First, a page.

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The Traditional School Festival

In my first week of work I got to experience a High School Culture Festival. These are annual events put on by most all schools in Japan in which the students can exhibit their artistic talents. They can be attended by parents of students, families possibly wanting to enter a specific school, and the general public. In my case at Izumigaoka  (E-zumi-giao-ka) High School, it was a 3-day event that gave me a taste of the talent and awe-striking abilities of the high school students I will be teaching. 

The best way I can describe the event is like a fair or carnival put on entirely by the students. At the opening of day one, there were several performances by various clubs and classes ranging from brass band numbers, to comedy skits, to break dance performances, and pre-recorded movies. Though I couldn’t understand much of what was going on, I was amazed by the talent of these 10th, 11th, and 12th graders. I knew they had been preparing hard for this, but I didn’t have quite the idea it would be to this level. 

In the courtyard there were several food tents set up where all the 11th grade students were responsible for selling a food item. As I walked around these booths I was amazed at the cooking ability of these kids. They were serving up traditional treats and culturally iconic foods. I was alone at first so I couldn’t quite figure out how to pay for the food I wanted. Luckily I ran into two nice girls whom I had spoken with before, Narumi and Senri. These two little sweethearts took me under their wing and walked me around the food stalls helping me try things. Turned out you had to buy tickets for each specific stall at a table near the entrance so I needed a lot of help with this.  They helped me to choose foods to try, based on their recommendations. Each portion was not large so it was easy to try many things. All in all I tried: tapioca milk tea, Churros, Oreo Crepe, soy sauce popcorn, and a few other traditional Japanese foods of which I don’t know the names. All my selections were incredibly tasty. The students ran the food stalls with great organization and cleanliness. Again, I can’t tell you how impressed I am with these students. 

On the third floor of the school many of the classrooms were set up as game rooms or attractions. One attraction I went in was a dark maze, complete with people popping out to scare you. There were several life sized games that students built and their attention to detail in their decorations was immaculate. 

I played a very small role in the festival on day two. The English Speaking Society Club did a quiz show style skit and my responsibility was to run through the audience with a microphone to find audience members to answer the questions.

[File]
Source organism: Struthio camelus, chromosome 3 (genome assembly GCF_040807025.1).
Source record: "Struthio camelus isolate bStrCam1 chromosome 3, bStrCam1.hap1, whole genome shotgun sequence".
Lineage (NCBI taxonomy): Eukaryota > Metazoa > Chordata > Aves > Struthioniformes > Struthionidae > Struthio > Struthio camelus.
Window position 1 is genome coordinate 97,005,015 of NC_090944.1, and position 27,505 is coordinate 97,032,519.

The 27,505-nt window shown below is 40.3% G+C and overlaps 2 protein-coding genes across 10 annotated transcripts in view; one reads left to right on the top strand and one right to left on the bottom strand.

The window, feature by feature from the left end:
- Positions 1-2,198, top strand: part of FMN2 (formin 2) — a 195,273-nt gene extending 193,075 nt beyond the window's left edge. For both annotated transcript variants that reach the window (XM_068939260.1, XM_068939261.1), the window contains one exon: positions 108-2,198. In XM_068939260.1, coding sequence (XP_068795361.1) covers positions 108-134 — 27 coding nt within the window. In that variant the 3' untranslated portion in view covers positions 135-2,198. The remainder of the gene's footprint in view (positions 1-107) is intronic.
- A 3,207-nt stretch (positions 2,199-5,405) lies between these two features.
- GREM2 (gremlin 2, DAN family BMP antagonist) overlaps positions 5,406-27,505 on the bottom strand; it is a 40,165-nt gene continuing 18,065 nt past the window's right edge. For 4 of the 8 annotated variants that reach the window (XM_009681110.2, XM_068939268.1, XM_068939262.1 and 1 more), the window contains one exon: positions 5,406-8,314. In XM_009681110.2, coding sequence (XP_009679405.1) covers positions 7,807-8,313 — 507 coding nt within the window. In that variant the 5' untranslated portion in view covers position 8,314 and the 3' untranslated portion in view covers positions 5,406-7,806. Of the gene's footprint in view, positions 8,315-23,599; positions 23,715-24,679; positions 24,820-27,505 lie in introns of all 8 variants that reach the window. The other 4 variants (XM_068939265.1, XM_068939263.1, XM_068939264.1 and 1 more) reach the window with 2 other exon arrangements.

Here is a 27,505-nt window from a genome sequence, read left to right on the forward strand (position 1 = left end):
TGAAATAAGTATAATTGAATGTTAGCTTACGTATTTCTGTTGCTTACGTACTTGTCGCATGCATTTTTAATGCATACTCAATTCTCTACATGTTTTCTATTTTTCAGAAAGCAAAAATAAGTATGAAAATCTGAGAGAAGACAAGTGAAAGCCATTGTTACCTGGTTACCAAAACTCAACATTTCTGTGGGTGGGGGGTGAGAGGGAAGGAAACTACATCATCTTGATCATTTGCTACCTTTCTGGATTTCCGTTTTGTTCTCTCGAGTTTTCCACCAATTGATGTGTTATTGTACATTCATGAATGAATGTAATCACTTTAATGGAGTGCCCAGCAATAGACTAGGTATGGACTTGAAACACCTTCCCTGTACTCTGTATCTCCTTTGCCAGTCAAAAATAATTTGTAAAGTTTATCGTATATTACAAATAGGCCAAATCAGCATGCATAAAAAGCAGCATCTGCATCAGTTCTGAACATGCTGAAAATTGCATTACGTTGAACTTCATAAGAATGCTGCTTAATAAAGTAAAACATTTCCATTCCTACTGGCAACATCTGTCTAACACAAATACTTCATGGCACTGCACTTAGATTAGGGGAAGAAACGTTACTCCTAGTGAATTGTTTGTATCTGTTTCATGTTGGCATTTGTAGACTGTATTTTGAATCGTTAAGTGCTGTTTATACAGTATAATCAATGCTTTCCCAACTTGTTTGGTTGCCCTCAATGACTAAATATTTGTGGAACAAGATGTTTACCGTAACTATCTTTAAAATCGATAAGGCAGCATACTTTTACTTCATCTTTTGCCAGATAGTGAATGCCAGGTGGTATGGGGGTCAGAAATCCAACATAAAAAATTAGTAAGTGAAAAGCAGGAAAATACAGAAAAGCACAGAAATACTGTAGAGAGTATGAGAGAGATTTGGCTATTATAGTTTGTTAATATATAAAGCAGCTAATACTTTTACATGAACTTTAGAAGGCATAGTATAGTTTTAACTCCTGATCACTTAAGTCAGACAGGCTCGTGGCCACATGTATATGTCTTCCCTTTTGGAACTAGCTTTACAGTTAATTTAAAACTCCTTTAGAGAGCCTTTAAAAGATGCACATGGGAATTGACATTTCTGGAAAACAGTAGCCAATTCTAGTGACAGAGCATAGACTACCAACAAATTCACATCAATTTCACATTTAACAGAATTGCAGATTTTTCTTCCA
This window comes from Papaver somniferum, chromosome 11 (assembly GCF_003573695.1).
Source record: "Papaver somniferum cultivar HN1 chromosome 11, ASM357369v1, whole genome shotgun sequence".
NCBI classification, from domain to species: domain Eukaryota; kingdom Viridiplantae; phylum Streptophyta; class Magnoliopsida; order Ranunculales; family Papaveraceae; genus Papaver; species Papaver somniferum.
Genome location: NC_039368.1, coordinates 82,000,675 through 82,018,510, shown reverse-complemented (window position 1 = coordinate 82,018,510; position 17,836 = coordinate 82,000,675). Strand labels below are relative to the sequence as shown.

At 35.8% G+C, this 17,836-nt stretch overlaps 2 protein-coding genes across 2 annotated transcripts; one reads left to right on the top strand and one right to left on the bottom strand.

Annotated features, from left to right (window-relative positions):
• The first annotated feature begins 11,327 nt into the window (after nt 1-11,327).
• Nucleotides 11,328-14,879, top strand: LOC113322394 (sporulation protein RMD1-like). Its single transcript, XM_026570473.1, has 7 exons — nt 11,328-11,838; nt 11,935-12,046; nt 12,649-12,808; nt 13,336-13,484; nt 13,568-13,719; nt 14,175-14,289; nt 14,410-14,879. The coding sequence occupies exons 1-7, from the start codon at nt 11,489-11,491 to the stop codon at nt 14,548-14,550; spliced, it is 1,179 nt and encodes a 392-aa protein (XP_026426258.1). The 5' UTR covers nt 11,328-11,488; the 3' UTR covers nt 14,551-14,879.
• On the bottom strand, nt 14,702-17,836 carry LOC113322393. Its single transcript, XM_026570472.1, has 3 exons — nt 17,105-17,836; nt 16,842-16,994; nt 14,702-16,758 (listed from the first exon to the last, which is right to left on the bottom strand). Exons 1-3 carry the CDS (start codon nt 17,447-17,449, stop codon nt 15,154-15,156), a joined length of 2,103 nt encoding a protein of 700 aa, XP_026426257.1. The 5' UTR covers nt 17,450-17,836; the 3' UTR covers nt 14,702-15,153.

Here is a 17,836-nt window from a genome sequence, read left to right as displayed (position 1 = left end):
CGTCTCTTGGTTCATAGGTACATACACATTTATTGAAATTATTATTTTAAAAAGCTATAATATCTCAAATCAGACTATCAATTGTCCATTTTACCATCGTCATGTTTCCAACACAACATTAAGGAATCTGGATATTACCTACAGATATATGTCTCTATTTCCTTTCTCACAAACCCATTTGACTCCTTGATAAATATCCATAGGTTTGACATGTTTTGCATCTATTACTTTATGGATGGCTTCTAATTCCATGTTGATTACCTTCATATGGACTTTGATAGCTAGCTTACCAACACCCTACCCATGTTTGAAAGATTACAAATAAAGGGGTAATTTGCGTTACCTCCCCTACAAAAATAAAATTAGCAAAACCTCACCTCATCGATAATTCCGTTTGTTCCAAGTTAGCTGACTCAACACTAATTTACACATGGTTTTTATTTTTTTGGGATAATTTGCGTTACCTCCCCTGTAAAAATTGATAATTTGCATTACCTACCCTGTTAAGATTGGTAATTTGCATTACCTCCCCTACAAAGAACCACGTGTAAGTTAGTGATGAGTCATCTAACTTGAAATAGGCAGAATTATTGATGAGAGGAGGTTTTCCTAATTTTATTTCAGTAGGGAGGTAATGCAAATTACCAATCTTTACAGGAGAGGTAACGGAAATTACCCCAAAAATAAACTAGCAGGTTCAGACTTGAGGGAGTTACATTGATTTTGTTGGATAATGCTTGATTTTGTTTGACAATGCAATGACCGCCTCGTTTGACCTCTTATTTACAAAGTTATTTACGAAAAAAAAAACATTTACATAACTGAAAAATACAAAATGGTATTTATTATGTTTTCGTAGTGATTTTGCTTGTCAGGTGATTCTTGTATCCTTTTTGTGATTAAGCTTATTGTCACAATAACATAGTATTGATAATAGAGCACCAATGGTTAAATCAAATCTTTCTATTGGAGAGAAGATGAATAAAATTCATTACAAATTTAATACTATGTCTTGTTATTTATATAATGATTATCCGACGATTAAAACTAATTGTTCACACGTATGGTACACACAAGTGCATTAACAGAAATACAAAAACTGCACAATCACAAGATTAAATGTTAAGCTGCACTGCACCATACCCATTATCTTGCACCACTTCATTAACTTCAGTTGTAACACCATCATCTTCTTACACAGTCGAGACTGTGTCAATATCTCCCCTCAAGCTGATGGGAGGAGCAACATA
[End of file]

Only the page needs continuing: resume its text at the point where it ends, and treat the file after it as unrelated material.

Also on day two, one of my teacher friends surprised me by taking me to the Japanese Tea Ceremony demonstration. Mrs. Shimamura and I had already spoken about this and she thought it would be something I would like. There is a special club that girls can participate in to learn this traditional art. We went in the small tea ceremony room and were treated to a special sweet treat followed by Japanese macha tea prepared in certain steps. It was quite delicious and it was very interesting watching the girls practice this ancient ritual. Stay tuned for a full post on Japanese Tea Ceremony at a later time. 

On the third day of the festival, which actually got postponed because of a typhoon, the 12th grade students did their performances. Their performances, focused on theatre they put on plays with their individual classes of 40 students. By plays, I mean more like 25-minute live movies complete with hand painted backdrops, props, costumes, and soundtracks. They even pre-recorded their own voices to play over the speakers to have the volume audible in the large outdoor space in which they performed. It was an all day ordeal watching 10 classes perform for 25-minutes with about 10 minutes break in between to reset. I understood nothing of what was being said, and only vaguely could follow along with the context and plots. The very first performance we watched had a Back to the Future theme. I questioned the connections at first, but when I saw the boy in the red puffy vest I knew Marty McFly had walked onto the stage. 

I keep hearing that the students in my school are shy. Seeing these kids perform, interact, and show their talents made them seem far from shy. This school festival is a tradition I am told. None of what they did these past days will be graded. From what I can see it was all about fun, bonding, and showing the well-roundedness of their skill sets. Now it will be back to business, but I’m incredibly pleased that I was welcomed to Kanazawa by this impressive cultural event. 

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3 comments:

  1. Thank you for sharing your experience. I really enjoyed reading this. I hope you are enjoying your time over there.

    Brandi Fowler

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  2. Marty McFly?! How cool! I would love to see a 3-day high school festival at schools here. The creativity and exploration the kids endure for the festival must be so educational and fun. Thanks for sharing! LOVE--Afaf

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  3. Incredible! Great that they're encouraged to do this purely for the pleasure of doing something well and with pride, rather than the pressure to get set good grade alone. :) what a way to be welcomed to the school!

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